Megadeth hit the road in 1987 as openers for Alice Cooper and Mercyful Fate, a positive step in their career, but underwent the first of many lineup changes to come when the drug-addled Poland and Samuelson were booted in July. Enter new drummer Chuck Behler and guitarist Jeff Young.
So Far, So Good… So What! (1988)
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I remember listening to this album at least 75 times after it was released, but not a whole lot since then. I can’t say why, as it’s not a bad album by any stretch. It just doesn’t match up to what came before and what would come next. The first thing to note is that on the original version at least, it’s a very harsh-sounding record (and I’m not referring to the riffs). There’s not a lot of bottom to the recording, which makes it pretty painful on the ears. And holy crap, that gated drum sound is the bane of my existence.
OK, so what about the music?
The album opens with an instrumental, “Into the Lungs of Hell,” one of the better compositions Mustaine turned in. It leads right into one of the first song he wrote after Metallica, “Set the World Afire.” You can definitely hear how this song could fit in on Killing Is My Business…, but it’s performed here with more skill. It also continues the angry, political bent first heard on “Peace Sells.” Mustaine fancies himself a metal prophet of doom this time, warning of an impending nuclear holocaust.
Megadeth continue their tradition of offering cover songs, this time tackling the Sex Pistols’ punk anthem “Anarchy in the U.K.” It’s not bad really, just completely unnecessary. Other than adding a blistering solo or two, the band doesn’t add anything that wasn’t already there. It’s the first misstep on So Far, So Good… So What! but by no means the last.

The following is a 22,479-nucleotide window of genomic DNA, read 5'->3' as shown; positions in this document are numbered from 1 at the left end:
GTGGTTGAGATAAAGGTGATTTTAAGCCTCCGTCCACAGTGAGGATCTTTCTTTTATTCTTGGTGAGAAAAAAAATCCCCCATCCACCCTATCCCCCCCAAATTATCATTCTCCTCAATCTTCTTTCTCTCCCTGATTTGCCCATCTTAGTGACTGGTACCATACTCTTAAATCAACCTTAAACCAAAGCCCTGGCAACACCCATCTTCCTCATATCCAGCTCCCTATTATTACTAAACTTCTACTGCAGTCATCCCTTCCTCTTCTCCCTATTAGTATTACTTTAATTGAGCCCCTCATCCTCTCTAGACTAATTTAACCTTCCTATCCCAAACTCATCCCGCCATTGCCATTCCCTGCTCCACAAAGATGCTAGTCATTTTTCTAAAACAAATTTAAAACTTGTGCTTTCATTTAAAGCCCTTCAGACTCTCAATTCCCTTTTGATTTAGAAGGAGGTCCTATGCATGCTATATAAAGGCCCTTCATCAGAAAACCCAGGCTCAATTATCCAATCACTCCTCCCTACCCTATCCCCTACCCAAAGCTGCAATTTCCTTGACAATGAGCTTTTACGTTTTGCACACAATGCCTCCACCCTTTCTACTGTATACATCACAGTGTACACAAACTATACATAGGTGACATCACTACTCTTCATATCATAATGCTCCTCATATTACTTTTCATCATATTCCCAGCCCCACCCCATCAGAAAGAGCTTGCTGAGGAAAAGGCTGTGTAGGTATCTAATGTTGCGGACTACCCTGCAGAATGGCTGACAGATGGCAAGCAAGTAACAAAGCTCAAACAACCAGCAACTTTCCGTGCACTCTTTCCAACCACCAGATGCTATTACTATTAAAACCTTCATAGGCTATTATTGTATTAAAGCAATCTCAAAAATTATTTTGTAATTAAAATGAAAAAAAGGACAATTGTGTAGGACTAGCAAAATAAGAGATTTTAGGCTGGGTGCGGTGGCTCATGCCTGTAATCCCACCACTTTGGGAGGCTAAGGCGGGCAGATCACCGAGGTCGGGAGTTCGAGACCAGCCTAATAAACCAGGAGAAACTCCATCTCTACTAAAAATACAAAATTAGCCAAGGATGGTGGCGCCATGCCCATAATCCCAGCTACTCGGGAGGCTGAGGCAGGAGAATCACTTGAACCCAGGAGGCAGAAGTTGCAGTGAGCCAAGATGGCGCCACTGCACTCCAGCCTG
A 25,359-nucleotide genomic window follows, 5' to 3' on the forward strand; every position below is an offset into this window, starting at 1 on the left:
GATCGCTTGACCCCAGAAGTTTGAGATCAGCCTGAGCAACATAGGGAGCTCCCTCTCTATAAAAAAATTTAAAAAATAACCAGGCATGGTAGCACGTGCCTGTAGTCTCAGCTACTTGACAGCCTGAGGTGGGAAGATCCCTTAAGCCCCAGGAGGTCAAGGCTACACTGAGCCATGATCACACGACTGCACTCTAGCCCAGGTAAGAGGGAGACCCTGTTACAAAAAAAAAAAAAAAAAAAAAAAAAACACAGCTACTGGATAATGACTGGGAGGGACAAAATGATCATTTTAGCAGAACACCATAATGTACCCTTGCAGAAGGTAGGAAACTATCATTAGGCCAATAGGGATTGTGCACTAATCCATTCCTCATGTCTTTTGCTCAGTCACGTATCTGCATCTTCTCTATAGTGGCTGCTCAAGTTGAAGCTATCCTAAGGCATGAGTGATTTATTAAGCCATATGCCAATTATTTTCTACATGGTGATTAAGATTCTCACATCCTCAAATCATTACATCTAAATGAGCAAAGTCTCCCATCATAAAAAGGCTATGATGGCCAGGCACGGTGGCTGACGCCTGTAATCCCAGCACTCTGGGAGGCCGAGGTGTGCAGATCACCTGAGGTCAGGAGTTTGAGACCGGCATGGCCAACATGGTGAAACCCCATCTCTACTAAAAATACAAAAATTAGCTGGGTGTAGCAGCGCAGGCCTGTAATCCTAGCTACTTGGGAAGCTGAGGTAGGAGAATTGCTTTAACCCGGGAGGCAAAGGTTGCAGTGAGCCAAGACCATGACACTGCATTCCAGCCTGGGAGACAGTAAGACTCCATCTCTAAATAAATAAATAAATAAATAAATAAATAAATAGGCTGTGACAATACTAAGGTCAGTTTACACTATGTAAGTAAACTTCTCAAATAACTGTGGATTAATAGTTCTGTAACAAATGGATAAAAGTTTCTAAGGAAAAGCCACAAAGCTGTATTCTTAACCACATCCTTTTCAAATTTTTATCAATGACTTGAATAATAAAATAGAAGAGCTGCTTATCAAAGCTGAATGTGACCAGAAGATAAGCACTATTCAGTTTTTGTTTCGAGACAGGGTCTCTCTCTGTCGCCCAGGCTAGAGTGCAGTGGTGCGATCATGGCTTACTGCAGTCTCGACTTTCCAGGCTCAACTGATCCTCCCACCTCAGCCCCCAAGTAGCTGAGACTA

Too much of this album follows the same formula as Peace Sells…, just not quite as well. “Mary Jane” and “In My Darkest Hour”, both of which Mustaine co-wrote with Dave Ellefson (his first songwriting credits for Megadeth), are workmanlike stabs at thrash ballads. Album closer “Hook in Mouth” is an open attack on censorship in general and the PMRC in particular, but falls flat musically and lyrically. Of the remaining songs, only “502” and “Liar” stand out. The former is Mustaine’s ode to drunk driving, and the latter is an absolutely blistering lyrical attack on Chris Poland, who reportedly sold band equipment to pay for his drug habit. Mustaine regularly dedicated the song to Poland in concert. With opening lines like “You take great pride in never having lived up to anything / Lie, steal, cheat, and kill, a real bad guy / Your daddy is a wino, and your mommy is quite insane / From altar boy to sewer rat, you don’t give a damn”, I doubt very much that Poland was honored.
Megadeth hit the road again in 1988, this time in support of Dio and Iron Maiden. Once again, drug problems took a toll on the group. After an August 1988 appearance at the Monster of Rock festival, Mustaine fired Behler and Young (nice knowin’ ya, guys!). In the summer of ’89, Mustaine was arrested for DWI and narcotics possession. He emerged from rehab a sober man, and Megadeth rose their game to a whole new level.
Rust in Peace (1990)
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A lot of elements go into making a great album. In the case of Rust in Peace, the main ones were Mustaine’s newfound sobriety and his hiring of drummer Nick Menza and guitarist Marty Friedman. With a clear head and with musicians fully capable of performing at peak levels, Mustaine brought in co-producer Mike Clink and released one of the watershed albums in metal history.
Rust in Peace sounds like a whole new band. Gone are the rough and raw performances of old, and in their place are nine songs played with focused aggression and an almost clinical skill. But lest you think this is a sterile Megadeth, witness the opening cut, “Holy Wars… The Punishment Due.” This is major league metal, boys and girls, and with it Megadeth moved ahead of their thrash/speed metal brethren. I still get goosebumps when I hear it, more than 20 years after its release.
But don’t stop there, because the hits just keep on comin’. Songs like “Hangar 18,” “Rust in Peace… Polaris,” and “Tornado of Souls” are flawlessly executed metal gems, and each with an embarrassment of instrumental riches. Mustaine has never played better, and he’s matched every step of the way by Friedman. Menza and Ellefson, meanwhile, drive every song with precision and power. Remember before when I wrote that Peace Sells… But Who’s Buying? was arguably the group’s finest hour? This is the other album you can use for that argument.